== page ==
Date of this Version
It is argued that current school disciplinary policies are ineffective instruments for delivering moral messages: they are poorly justified; fail to distinguish moral violations – violence, vandalism, deception – from conventional school-limited violations – attendance, dress codes, eating venues – leaving the impression that dress code violations and forgery are equivalent; conflate sanctions, including presumed punishments (detentions and suspensions), with other forms of corrections (conferences, positive and negative reinforcement) and apply them without distinction to moral and non-moral wrong-doing.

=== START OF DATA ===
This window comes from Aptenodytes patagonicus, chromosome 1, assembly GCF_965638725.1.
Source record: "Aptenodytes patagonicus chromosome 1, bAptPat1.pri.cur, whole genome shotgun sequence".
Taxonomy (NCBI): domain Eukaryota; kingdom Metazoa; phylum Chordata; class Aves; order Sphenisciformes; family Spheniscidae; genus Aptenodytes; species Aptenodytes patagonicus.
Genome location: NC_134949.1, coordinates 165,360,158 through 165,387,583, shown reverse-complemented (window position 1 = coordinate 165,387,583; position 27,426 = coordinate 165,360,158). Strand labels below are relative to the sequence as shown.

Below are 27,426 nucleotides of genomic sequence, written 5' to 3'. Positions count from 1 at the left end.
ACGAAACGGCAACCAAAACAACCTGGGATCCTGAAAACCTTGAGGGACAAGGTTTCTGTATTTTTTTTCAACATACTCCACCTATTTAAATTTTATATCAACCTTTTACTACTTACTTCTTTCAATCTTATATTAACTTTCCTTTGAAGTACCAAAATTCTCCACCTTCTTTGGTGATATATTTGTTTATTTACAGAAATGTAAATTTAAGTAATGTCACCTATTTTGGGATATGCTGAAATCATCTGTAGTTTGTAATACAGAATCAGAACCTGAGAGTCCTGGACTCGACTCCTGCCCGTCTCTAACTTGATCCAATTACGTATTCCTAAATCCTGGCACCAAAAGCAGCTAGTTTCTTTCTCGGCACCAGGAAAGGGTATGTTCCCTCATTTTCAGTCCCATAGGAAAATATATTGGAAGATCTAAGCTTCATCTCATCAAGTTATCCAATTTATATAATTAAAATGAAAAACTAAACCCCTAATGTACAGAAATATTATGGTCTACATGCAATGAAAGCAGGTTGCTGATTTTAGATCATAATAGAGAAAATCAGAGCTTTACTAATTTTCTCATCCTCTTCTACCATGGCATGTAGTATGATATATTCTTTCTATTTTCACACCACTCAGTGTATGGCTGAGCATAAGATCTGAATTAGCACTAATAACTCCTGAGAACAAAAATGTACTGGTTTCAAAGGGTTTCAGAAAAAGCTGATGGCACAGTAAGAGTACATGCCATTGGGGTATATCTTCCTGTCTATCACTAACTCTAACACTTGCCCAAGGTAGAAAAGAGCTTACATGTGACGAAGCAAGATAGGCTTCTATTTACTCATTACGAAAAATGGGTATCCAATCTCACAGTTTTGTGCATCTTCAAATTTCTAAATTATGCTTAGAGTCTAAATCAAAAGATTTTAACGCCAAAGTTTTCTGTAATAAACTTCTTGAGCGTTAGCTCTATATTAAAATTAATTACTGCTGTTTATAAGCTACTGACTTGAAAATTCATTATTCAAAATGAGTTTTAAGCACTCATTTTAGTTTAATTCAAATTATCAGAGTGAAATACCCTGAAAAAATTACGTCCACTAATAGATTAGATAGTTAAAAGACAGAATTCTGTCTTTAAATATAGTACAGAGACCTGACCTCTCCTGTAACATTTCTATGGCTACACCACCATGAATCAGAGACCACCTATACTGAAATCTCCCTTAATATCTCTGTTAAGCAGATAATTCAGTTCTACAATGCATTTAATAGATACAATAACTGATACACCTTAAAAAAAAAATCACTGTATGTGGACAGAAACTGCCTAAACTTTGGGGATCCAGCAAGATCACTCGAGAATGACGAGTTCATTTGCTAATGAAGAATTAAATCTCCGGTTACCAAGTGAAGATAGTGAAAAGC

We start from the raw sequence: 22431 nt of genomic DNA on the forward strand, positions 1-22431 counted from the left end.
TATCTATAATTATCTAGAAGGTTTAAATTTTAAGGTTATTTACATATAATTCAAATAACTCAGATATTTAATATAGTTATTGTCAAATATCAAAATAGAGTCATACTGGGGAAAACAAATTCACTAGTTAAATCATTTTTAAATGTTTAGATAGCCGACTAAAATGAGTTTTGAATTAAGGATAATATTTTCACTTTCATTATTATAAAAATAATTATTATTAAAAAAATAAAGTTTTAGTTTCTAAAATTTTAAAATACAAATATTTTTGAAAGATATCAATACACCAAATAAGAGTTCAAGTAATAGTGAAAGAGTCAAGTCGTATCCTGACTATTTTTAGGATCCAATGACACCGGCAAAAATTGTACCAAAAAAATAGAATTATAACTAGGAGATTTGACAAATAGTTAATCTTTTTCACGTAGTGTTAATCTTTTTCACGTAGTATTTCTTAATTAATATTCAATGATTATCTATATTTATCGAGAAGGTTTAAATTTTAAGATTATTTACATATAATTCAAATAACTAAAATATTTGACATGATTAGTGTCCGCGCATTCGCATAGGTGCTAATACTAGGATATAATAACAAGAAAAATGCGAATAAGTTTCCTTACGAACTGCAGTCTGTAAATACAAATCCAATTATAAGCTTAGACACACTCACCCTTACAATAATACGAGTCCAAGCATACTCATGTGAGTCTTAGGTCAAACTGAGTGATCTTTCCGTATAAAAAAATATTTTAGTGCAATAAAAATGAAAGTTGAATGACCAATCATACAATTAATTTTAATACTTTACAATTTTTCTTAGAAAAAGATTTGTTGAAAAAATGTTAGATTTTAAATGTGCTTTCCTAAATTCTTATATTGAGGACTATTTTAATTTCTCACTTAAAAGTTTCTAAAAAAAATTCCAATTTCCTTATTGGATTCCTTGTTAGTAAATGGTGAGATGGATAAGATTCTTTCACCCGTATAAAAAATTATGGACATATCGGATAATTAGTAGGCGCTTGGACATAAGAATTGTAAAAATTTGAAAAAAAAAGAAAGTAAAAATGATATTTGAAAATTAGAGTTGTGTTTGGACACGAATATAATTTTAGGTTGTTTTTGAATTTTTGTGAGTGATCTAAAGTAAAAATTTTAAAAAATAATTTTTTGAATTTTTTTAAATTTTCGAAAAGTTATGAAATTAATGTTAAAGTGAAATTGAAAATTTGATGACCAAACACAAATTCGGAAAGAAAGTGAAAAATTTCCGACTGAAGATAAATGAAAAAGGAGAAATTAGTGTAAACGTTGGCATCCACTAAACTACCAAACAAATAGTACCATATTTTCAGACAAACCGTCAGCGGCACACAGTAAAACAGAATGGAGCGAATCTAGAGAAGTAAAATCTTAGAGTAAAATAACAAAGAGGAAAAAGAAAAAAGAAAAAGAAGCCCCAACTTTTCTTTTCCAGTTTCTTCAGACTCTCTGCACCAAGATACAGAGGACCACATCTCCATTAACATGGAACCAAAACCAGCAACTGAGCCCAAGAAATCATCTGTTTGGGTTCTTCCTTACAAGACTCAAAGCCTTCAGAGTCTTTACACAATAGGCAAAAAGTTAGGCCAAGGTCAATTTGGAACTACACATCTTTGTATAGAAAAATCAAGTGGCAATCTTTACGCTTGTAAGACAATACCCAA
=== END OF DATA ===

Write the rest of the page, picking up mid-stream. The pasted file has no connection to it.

To be morally instructive school disciplinary codes should separate three types of infractions – moral, derivatively moral, and conventional. The derivatively moral includes rules that while not moral in isolation – eating outside the cafeteria – become imbued with moral attributes under particular interpretations; conventional wrongs have no moral valence but are rules designed for orderly school management. Sanctions, too, should be applied differentially according to category of infraction. Punishment, if used, is appropriate only for intentional moral wrong-doing, connected to acknowledgement of culpability, and conditional upon a clear articulation of the school's moral objectives that is persuasive to children and the community.
Goodman, J. F. (2006). School Discipline in Moral Disarray. Retrieved from http://repository.upenn.edu/gse_pubs/148
Date Posted: 07 January 2008
This document has been peer reviewed.